Barbarians of Lemuria - yet another game I have little experience with, but added to the list out of curiosity. I have the PDF and pretty much know the rules, but just haven't had a chance to playtest it as of yet. I think it is a very clever system that looks like a great vehicle to run a Sword & Sanity game with, and hopefully I will have an opportunity to play it in the near future.

OpenQuest - this is my favorite RuneQuest/BRP/d100 spin-off game of all time. The problem is that there are too many great games on my shelf and not enough time to play them all. Newt Newport has designed a very slick system, and OQ is a game that deserves a lot more of my time.

Castles & Crusades - I have to say that I am stunned that C&C did not get more votes than it did. Mainly because most of the system specific material I have presented here has been geared toward C&C. I love the system, and have stated so many times in the past, but for whatever reason I have lost a bit of interest. In general, (and this is just something I have observed over time) it seems that C&C is loosing steam with other gamers as well. I could be wrong, but I just don't see the chatter about the game like I used to. I hate to say it, but I fear that Troll Lord Games may have missed the golden opportunity they had two or three years ago to become the go-to-game for the retro D&D community...

Call of Cthulhu (d20) - see the comments I made above for Call of Cthulhu (BRP) and they pretty much apply here...

NEMESIS - this is a badass little game. When it was released a few years back I was very excited about this game, and played it quite a bit. I have a lot of notes on using it for Sword & Sanity, and hopefully one day I will have enough time to clean them up, and post them here.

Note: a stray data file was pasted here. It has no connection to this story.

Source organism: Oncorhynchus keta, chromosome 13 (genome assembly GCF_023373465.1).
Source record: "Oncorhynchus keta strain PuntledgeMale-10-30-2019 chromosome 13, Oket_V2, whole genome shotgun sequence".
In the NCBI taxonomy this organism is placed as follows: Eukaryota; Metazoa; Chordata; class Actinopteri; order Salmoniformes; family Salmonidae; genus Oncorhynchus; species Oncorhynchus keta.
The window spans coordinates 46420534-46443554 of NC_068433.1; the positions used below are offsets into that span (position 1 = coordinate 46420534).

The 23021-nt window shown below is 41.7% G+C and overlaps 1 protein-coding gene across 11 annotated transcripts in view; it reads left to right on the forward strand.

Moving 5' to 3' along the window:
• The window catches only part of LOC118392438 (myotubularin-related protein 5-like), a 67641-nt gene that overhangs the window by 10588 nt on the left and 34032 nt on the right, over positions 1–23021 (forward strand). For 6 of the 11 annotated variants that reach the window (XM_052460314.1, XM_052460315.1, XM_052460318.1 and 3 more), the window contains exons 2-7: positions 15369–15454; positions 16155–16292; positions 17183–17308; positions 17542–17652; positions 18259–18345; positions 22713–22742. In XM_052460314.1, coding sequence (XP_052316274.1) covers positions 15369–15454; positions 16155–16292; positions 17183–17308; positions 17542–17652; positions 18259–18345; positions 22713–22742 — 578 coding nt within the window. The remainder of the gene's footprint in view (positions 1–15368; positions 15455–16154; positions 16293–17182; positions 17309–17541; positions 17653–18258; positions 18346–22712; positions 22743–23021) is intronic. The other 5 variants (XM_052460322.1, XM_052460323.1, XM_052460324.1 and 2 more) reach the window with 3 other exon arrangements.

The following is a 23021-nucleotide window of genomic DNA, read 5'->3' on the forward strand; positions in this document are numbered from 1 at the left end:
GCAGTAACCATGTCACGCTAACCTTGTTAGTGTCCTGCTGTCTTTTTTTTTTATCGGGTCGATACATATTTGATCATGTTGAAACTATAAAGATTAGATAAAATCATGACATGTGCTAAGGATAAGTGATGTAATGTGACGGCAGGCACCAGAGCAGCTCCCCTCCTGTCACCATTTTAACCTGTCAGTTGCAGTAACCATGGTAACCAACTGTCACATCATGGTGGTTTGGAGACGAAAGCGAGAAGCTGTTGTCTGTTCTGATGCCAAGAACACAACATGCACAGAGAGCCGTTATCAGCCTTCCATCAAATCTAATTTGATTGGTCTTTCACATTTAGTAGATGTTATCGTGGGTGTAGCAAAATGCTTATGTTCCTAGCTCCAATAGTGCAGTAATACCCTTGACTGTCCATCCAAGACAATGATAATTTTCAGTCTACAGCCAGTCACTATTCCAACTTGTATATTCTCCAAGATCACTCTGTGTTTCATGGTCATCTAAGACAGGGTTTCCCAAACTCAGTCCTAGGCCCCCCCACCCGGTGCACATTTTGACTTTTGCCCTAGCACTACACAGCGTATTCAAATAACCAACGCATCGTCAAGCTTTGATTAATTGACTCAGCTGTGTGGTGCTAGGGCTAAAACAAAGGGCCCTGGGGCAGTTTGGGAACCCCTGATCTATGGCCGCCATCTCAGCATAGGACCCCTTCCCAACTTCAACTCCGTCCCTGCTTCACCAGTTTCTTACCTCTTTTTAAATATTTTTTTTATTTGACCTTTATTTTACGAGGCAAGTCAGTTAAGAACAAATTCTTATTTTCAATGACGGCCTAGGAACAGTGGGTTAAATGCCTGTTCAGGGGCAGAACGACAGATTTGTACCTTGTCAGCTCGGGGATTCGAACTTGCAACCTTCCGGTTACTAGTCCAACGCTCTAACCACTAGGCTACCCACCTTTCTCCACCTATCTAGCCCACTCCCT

PDQ - see the comments made for Barbarians of Lemuria, and insert them here...

Grim Tales - the comments I made for Basic Fantasy Role-Playing can be applied to Grim Tales as well. I have used this game extensively as a reference for other games. Unfortunately, I am the only gamer I know who owns a copy of GT, so there just has not been any opportunity to actually play this excellent game.

Mazes & Minotaurs - with the release of Minotaur Quarterly Issue 6: Heroes, Horrors & Hyperborea I felt that M&M had received the perfect toolkit to run a Sword & Sanity game. I still feel this way, and I am a little disappointed that M&M did not receive any votes at all. What a shame...

More Dave Carson Here On Display

My good friend and Lovecraftian Illustrator Extraordinar, Dave Carson, was kind enough to send me a couple of new illustrations this morning for use here on Swords Against the Outer Dark. I have put them on display at the top of each of the sidebars. The pissed off little demon on the right has a bit of history, in Dave's own words, "It was first published way back in the 80s to accompany a column by Karl Edward Wagner in Fantasy Newsletter." I love the piece, but this actually makes it even more special to me knowing that it was used to illustrate something written by a sword & sorcery / weird tales master like Wagner.

For those not familiar with Dave's work (which if you are into Lovecraft I do not see how you couldn't be) I urge you to visit his website and learn more about this artist. His pen & ink style is readily recognizable and unique, and has won him the "Best Artist" British Fantasy Award five times during his career. In the gaming industry his work has been used extensively by Chaosium to illustrate their Call of Cthulhu line and Mythos fiction. This is probably where I was first introduced to Dave's work more than 25 years ago. As always, I am grateful that Mr. Carson has allowed me to use a few of his pieces to spruce-up my blog.


Dave Carson Illustrates the Outer Dark

I am beyond proud to announce that Swords Against the Outer Dark has a new and much improved header, illustrated by the world's finest Lovecraftian artist Dave Carson! This is one of his original pieces approved by Mr. Carson for the use on this blog. In the past I have prided myself on the use of public domain artwork when designing graphics, but that is not to say that I haven't been tempted to 'help myself' to artwork by a few of my favorite artists. Two artist come to mind that I have been tempted to 'borrow' from more than any others: Frank Frazetta and Dave Carson. I am proud to say I no longer have to be tempted. Thank you Dave Carson!